Hole pairing in antiferromagnetically correlated layered oxides

Hole pairing in antiferromagnetically correlated layered oxides

Physica C 153-155 (1988) 1227-1228 North-Holland, Amsterdam HOLE P A I R I N G IN A N T I F E R R O M A G N E T I C A L L Y C O R R E L A T E D L A Y...

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Physica C 153-155 (1988) 1227-1228 North-Holland, Amsterdam

HOLE P A I R I N G IN A N T I F E R R O M A G N E T I C A L L Y C O R R E L A T E D L A Y E R E D OXIDES

N arendra K U M A R D e p a r t m e n t of Physics, Indian Institute of Science, Bangalore -560 012, India

We have considered a two-band Hubbard model having i n t e r l a c e d Cu-Sd(x2 _y2) and O-2p(x,y) orbitals representing the C u e 2 square planes. Simple C u Q ~ - c l u s t e r c a l c u l a t i o n suggests t h a t the additional holes created by doping stay mainly on oxygen. Motibn of an oxygen hole i n t e r l a c i n g with the a n t i f e r r o m a g n e t i c a l l y c o r r e l a t e d background of copper spins, creates a string of high energy spin c o n f i g u r a t i o n of f i n i t e length giving mass r e n o r m a l i z a t i o n . Another hole of opposite spin can now anneal this string tension providing a traingular pairing p o t e n t i a l for large pair momentum. The l a t t e r implies unusual Bose condensation of the wake-bound c o m p a c t Bose-like pairs on a non-zero m o m e n t u m shell. E f f e c t of disorder favouring condensation at the ,-nobility edge is pointed out.

1.

INTRODUCTION The recent discovery by Bednorz and M'Llller(1) of high t e m p e r a t u r e s u p e r c o n d u c t i v i t y in L a - B a - C u - O with the t r a n s i t i o n t e m p e r a t u r e T c - 30K, closely f o l l o w e d by reports of still higher t r a n s i t i o n t e m p e r a t u r e -901< in Y - B a - C u - O and the r e l a t e d family of oxides having layered perovskite structure has caused serious r e - t h i n k i n g on the conventional pairing mechanism and at ' a still deeper level, on the universality of the BC5 state itself. The near absence of oxygen isotope e f f e c t a n the high abselute value of transition t e m p e r a t u r e T c = T n , t h e Neel t e m p e r a t u r e , strongly suggest and e l e c t r o n i c / m a g n e t i c pairing mechanism. The normal- state resistive and magnetic properties as a function of doping and the known oxide chemistry of this class of compounds suggest that these are odd-electron Mott-Hubbard insulators, rendered correlated metals by doping or oxygen deficiency that creates holes in the lower Hubbard band. There are compelling reasons to believe that the essential physics is contained in the weakly coupled CuO~ square p ~ n e s of f o u r f o l d o~+ygen •

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coordinated copper Cu .Absence of Cu in photoemisiion studies indicates that the additional holes due to doping reside mainly on oxygen (O-or. d i m e r i z e d O~.-)z . (2).. In. this . work we reexamine an e l e c t r o n i c paLrlng mechanism for these i t i n e r a n t holes inherent in the Hubbard model with t w o interlaced bands where the oxygen holes move in the background of a n t i f e r r o magnetically correlated Cu-spins. The basic mechanism has been suggested by several workers almost simultaneously(5,4). It is consistent with the general observation that p r o x i m i t y to m e t a l - i n s u l a t o r transition, low dimensionality, low spin(half) and i n t e r a t o m i c i n t e r m e d i a t e ( m i x e d )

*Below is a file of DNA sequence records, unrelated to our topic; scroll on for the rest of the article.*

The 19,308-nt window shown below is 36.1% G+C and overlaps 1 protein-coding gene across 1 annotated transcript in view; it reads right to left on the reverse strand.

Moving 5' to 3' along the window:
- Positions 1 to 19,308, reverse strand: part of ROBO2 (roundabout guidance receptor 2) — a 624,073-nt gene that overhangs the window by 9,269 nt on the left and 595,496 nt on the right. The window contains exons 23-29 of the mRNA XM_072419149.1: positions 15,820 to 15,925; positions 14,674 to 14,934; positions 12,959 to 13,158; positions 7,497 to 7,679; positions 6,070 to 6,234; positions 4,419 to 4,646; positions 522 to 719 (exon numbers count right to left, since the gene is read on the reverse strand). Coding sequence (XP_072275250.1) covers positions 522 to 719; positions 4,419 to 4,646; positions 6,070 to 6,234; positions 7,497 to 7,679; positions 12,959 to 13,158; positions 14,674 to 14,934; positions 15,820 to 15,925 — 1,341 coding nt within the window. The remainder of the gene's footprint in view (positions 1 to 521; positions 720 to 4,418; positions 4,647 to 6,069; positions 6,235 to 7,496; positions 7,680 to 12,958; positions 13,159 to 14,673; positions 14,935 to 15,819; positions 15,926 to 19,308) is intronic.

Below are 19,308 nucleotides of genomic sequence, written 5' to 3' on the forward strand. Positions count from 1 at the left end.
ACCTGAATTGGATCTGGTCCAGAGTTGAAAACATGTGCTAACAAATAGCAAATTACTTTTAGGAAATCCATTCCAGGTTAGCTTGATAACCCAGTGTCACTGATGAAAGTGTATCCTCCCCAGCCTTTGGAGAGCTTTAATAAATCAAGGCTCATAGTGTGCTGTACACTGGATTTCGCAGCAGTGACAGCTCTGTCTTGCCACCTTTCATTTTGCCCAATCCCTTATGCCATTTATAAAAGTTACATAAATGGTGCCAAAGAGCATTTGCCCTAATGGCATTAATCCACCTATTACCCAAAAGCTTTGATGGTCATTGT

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valency of c o p p e r - o x y g e n favour s u p e r c o n d u c t i v i t y in these oxides. 2.

MODEL We consider a strongly h y b r i d i z e d t w o band Hubbard model appropriate to the C u e _ square planar n e t w o r k ^ with tight-bindin~ Wannier orbitals Cu:3d(xZ-y z) and O:2p(x), 2p(y) c o n s t i t u t i n g our H i l b e r t space. ~/e w~t'k . . . i+ lu lng_the~ hole r e p r e s e n t a t i o n w i t h Cu (3d ), O k (2p U) as hole vacuum. The essential point to note is that the hole on copper(oxygen) can move only via oxygen (copper) orbitats (i.e. bands are interlaced). The H a m i l t o n i a n in obvious n o t a t i o n is (5) H=ZE(d)d+(ia)d(io)+Z E(p)p+(Io)p(Io) + U(d)Z n(i+) n(i4,) +Z (t(il) d ' ( i o ) p(la)+ h.c.), where the m i x i n g m a t r i x element t(il) is w r i t t e n with due regard to o r b i t a l phases, and / t ( i l ) / = t for neighbours. Also, E(p)>E(d)=0, E(d)+ U(d)>E(p) so that the f i r s t hole is nominally on copper while the second hole added by doping is nominally on oxygen. To ascertain the valence of copper, consider a CuO 2 cluster as basic unit. Thus we have the s y m m e t r y adapted linear combination of the oxygen orbitals~(g)= (pa(x) + pg(y))/ / 2 and ~b (u) = (-p1(x)+ pg(y))/ ¢*2. g N o w g } ( u ) h y b r i d i z e s strongly with the ~ Cu:Sd(x% y~) giving bonding and antibonding levels while ~ (g) is non-bonding The single hole per unit lies in the antibonding state. The added hole on doping forms a singlet with the p r e - e x i s t i n g hole in the ground state: -k + + ~P(2 holes)= cose d~'o d + +cr +sin0 cosq0~(u~)~ (u+)+ sine sin fl0 ((d + (+) ¢ + (u+) -d + (+)~ + (u4'))/ V2)/vac:~ This singly charged object moves with a transfer m a t r i x e l e m e n t t(eoff): t(eff~)= -t(sjn 26 cos~0 +side sin2q~ / / 2 + s i n 2 e s i ~ / / 2 + sin~e sin'q), w i t h t a n O = -cos£0/ cos 2£0 and